text acknowledging the sponsor may be appended to the notification
   returned to the initiator.   Any such sponsor acknowledgement is
   subject to applicable regulations governing the content and form of
   such acknowledgements.

The words "paid advertisement" should be prominently displayed in the area containing the message if money has changed hands for the transaction. If an organization uses the local newspaper model simply to transmit community service messages, then the words "paid advertisement" need not be displayed.

Auditing and Security

A remote printer server should maintain a log for auditing and security. This log may contain at most the following information:

      1) the date the message was received;
      2) the "From" and "Message-ID" fields;
      3) the size of the body;
      4) the identity (telephone number) of the printer;
      5) any telephony-related information, such as call
      6) any G3-related information, such recipient ID.

This information is the most that can be kept and may be further limited by legal authority with jurisdiction at the site.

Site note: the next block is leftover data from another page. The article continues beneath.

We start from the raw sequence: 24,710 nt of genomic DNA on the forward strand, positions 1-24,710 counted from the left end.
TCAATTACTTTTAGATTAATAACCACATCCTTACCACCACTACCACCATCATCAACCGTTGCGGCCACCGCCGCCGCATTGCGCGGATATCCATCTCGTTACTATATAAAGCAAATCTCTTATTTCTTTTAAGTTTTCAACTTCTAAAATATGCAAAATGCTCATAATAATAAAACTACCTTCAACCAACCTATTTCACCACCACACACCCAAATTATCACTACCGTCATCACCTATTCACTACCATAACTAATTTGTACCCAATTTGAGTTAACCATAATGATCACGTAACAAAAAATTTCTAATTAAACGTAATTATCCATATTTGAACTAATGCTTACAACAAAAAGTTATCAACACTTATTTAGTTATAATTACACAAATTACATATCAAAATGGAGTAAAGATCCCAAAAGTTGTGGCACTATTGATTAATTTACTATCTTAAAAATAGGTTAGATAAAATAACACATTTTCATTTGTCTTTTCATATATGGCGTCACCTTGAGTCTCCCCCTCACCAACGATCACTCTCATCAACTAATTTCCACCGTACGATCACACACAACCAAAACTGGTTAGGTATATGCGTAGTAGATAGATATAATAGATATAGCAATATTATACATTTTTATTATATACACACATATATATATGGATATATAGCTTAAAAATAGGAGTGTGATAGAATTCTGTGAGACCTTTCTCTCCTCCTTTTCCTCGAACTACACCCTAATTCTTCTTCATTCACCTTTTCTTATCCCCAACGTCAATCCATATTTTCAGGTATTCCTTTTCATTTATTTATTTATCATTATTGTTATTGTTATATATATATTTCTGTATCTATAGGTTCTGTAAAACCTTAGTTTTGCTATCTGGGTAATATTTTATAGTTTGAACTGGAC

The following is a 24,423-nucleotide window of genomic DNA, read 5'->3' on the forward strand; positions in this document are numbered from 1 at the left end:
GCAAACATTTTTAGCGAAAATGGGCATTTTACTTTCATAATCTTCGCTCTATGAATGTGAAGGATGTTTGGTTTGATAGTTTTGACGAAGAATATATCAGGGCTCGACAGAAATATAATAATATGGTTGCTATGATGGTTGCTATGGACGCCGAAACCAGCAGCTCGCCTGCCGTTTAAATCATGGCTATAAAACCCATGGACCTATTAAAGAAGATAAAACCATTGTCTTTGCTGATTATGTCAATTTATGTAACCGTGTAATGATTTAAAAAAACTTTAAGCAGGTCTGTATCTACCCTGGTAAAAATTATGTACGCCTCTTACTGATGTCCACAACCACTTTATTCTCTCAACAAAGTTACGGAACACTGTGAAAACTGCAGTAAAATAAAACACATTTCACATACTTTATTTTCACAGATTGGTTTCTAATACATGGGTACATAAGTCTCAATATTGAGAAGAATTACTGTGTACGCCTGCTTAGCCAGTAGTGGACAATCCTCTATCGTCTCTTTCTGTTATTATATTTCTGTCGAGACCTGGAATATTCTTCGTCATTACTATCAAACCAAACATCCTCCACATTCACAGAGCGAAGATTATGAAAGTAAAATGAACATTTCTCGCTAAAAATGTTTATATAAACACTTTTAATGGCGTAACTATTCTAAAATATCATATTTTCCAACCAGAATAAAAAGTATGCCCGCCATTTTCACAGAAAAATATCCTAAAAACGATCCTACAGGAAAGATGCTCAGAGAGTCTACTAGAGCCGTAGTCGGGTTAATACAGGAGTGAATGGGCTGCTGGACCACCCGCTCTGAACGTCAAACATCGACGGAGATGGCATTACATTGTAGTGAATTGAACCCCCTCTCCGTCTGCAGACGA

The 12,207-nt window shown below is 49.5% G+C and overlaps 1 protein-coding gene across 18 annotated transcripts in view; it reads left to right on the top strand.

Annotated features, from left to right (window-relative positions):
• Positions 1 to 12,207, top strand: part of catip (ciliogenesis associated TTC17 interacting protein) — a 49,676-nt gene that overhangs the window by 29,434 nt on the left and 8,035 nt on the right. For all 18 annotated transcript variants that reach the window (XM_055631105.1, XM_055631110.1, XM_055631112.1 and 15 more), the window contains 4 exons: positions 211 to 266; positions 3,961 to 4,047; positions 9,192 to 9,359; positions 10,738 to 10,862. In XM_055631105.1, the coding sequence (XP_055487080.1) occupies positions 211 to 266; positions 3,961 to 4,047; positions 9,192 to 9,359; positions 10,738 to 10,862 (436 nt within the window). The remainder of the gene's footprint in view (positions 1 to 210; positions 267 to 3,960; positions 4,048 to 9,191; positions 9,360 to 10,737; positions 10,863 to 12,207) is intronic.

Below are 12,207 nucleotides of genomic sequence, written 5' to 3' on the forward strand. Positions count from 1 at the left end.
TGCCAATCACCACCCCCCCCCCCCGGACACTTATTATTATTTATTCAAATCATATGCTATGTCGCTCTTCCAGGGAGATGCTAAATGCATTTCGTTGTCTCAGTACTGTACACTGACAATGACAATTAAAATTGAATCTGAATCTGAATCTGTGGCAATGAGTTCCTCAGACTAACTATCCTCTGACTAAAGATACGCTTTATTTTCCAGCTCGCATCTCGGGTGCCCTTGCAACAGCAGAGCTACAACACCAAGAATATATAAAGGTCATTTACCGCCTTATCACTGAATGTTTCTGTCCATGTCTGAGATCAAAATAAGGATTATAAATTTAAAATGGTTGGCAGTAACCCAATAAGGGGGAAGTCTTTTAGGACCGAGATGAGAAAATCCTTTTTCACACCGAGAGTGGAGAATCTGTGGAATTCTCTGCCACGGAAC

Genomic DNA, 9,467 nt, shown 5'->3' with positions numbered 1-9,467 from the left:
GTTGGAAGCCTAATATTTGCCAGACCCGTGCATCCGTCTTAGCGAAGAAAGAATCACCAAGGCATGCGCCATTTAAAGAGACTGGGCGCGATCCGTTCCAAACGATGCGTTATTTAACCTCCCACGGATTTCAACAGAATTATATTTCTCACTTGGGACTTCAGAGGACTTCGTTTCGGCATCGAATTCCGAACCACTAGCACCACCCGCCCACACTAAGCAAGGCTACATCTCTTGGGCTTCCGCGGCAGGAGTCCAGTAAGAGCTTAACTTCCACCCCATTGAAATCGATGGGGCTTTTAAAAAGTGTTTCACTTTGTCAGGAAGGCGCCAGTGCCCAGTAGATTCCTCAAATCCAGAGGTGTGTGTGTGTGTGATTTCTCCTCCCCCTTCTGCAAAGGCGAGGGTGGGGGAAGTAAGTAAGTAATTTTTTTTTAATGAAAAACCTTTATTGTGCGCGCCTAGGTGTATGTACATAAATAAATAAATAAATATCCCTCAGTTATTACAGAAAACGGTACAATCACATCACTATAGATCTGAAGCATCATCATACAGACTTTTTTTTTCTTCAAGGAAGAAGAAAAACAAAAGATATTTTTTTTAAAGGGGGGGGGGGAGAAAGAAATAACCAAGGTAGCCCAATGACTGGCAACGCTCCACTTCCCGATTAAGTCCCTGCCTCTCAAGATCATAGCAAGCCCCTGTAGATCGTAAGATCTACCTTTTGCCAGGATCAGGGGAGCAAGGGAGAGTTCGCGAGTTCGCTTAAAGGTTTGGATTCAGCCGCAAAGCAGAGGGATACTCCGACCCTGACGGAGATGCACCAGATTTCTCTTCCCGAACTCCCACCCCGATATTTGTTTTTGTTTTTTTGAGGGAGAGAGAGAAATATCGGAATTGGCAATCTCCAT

The purpose of the log is to maintain accountability and security. It is considered a violation of the privacy of the initiator and the recipient of the remote printer services to divulge such logs unless required by legal authority with jurisdiction at the site. In particular, it is a violation of privacy to divulge, either directly or indirectly, such information for the compilation of lists for marketing purposes.

It is permissible, however, to furnish interested parties with summary reports that indicate the number of calls, average length, and other summary information provided that such summary information could not be used to identify individual initiators or recipients or their calling patterns. For example, a remote printer gateway might furnish an interested party with a report of the number of calls per day and hours logged to a specific local area exchange.

Remote printer servers operate in a public service capacity and must strictly respect the privacy of the contents of messages. Unless required by technical or legal considerations, the content of messages shall not be monitored or disclosed.

Denial of Access

Internet sites registered in the subdomain may deny access based on the source but not the destination of the message. If an Internet site feels that it is inappropriate to provide access to a particular destination, then it should re-register itself accordingly.